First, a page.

Lori Guadagno believes her brother was looking out for her, even in his death.
Hours before President Barack Obama stepped to a White House podium Sunday evening to announce that U.S. forces had killed Osama bin Laden -- the man who orchestrated the terrorist attacks that killed Lori Guadagno's brother, Humboldt Bay National Wildlife Refuge manager Richard Guadagno, and thousands of others on Sept. 11, 2001 -- Lori Guadagno said she had a feeling something big was coming.
In the years since her brother died when United Airlines Flight 93 crashed in a field in rural Pennsylvania, Lori Guadagno said she has thought of him daily, remembering his passion for the environment and conservation, his love of dogs and the enthusiasm he brought to his everyday life.
”Ten years ago can feel like yesterday -- the pain is still very palpable and the loss is still there,” said Lori Guadagno, who lives in Florida. “It's just part of my makeup now. I think of him every day but, fortunately, I'm at a place in my life where I don't think about 9/11 every single day anymore. ... I rarely tear up. It doesn't mean he's not with me all the time, but I've found ways to deal with the sadness.”
Something was different on Saturday, however, she said. First, there was the article she came across about a wildlife refuge where her brother once worked. Then, came another environmental story aligned with Richard Guadagno's interests.
As Lori Guadagno watched the show, she wept.
Sunday morning, she went to the beach with some friends. In a rare show of emotion, she cried, telling them her memories, her thoughts and her feelings. She also confided another feeling that was more nebulous.
”I said, 'I just have a feeling that something is going to happen -- that something really big is going to happen -- and that Richard is trying to tell me something,'” she said.
Hours later, upon hearing the news that bin Laden was dead, Lori Guadagno said she knew what her brother had been trying to tell her.
”I think Rich just wanted me to be prepared,” she said.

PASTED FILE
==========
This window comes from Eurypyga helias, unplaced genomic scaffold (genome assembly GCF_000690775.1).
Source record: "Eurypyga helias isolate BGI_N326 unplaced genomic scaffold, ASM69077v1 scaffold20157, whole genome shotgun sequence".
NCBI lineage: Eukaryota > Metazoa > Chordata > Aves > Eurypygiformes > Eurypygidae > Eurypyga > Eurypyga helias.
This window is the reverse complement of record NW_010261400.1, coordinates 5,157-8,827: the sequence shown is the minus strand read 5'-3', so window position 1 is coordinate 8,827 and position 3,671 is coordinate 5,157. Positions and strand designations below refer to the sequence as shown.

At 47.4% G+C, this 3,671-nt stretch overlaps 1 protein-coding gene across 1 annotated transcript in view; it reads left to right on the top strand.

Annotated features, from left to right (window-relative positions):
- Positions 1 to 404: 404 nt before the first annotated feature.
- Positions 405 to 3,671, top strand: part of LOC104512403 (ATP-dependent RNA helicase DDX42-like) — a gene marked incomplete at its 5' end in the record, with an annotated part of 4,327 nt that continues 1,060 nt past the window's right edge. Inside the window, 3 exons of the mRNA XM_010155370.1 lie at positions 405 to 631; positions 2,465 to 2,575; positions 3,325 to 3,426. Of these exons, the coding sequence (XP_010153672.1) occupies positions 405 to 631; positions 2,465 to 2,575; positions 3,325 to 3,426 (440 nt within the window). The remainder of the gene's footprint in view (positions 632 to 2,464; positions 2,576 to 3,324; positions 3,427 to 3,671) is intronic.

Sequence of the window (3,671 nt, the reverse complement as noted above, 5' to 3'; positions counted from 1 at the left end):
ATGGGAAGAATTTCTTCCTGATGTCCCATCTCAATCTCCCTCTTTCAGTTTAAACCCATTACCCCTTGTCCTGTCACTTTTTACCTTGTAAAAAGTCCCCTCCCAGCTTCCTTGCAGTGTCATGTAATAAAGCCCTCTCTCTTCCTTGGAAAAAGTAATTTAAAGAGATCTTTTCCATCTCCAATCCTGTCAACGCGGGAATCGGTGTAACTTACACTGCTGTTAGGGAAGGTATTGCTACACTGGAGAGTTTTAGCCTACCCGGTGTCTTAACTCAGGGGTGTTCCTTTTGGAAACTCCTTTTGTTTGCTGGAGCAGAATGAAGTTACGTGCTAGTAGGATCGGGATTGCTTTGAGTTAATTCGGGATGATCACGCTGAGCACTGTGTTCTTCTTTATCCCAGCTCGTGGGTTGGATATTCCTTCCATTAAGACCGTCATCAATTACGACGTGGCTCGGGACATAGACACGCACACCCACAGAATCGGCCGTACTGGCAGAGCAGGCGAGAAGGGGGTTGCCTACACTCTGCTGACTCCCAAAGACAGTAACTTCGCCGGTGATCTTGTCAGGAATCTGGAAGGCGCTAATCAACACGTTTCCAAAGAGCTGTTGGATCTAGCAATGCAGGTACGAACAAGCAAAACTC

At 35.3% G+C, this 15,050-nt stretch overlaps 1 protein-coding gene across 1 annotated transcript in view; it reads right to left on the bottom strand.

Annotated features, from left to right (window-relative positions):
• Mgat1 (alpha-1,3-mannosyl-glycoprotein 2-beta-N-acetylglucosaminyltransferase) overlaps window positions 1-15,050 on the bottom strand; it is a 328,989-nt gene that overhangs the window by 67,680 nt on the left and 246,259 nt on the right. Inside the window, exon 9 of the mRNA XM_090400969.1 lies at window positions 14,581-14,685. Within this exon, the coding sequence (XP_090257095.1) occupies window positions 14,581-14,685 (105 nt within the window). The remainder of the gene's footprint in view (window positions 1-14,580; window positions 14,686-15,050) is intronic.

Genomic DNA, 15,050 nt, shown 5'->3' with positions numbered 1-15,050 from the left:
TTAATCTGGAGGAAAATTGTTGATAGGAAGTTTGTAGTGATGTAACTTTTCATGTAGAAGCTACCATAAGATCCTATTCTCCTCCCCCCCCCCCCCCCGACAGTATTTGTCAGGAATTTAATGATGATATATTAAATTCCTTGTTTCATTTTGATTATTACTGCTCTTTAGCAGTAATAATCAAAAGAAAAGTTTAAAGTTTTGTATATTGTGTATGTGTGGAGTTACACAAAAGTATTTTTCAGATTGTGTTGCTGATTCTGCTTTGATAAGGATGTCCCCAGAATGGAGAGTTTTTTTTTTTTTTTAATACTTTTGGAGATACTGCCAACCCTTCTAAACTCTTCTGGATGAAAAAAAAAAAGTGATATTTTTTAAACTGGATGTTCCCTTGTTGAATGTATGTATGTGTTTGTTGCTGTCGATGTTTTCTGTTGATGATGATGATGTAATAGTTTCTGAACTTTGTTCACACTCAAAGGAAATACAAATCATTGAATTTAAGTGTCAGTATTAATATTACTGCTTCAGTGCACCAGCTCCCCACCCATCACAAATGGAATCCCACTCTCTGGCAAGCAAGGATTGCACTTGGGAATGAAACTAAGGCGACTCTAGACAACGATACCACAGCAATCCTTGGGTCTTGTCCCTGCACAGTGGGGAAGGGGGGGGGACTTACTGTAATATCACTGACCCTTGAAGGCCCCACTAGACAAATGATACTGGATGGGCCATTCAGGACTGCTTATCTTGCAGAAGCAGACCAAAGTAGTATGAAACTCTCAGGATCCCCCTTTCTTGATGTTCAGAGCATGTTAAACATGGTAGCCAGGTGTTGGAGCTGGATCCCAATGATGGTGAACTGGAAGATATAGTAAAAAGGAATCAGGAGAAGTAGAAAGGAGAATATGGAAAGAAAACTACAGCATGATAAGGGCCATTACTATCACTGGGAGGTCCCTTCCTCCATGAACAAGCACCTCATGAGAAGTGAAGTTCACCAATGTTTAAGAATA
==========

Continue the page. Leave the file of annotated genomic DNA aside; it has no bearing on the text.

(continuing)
Richard Guadagno worked as a federal employee for 17 years, the last year and a half in Humboldt County, where he worked, tirelessly by all accounts, to build a refuge headquarters that now bears his name. Co-workers, friends and family remembered him as someone who lived by his principles, was passionate about his work and enthusiastic.
He was flying back to the West Coast after a two-week vacation visiting family in New Jersey and Vermont when terrorists, under the direction of bin Laden, hijacked his flight.
But unlike hijacked planes flown into the World Trade Center and the Pentagon, Richard Guadagno's flight came down in a field in Shanksville, Pa., killing everyone on board. Those who knew him insist Richard Guadagno was one of the passengers who fought back against the terrorists, causing the plane to crash in that field instead of its intended target, which some believe was the White House.
”Rich died a hero on Flight 93, one of many who prevented further tragedy at the cost of their own lives,” said Steve Thompson, U.S. Fish and Wildlife Service's California Operations manager, at the time.
Lori Guadagno said she believes the same.
”What he did on that flight that day led to the saving of many, many lives,” she said. “There's no question in my mind. ... He was a good person, and one of those that you feel is sorely missed in the world. He was needed.”
Lori Guadagno said she's still processing Sunday's news, but said it brings her some peace of mind.
”Certainly, I'm not in a place where I feel like celebrating or dancing in the streets,” she said. “This has really brought to the forefront a lot of very painful memories, and it or nothing else can really bring my brother back. But it does bring a bit of healing.
”I'm very grateful to the special operations that made this possible and to the diligence of our president for making this happen,” Lori Guadagno continued.
Lori Guadagno said she will continue to think of her brother all the time -- to see him in birds protecting their nests, in waves breaking on the shore and in all the natural beauty he so loved. She will also try to honor his death in her life.
”When I look at nature, I see him and I hear him,” Lori Guadagno said. “It's just important that, in some way, I can keep his legacy and mission alive in how I choose to live my life.”
Thadeus Greenson can be reached at 441-0509 or email@example.com.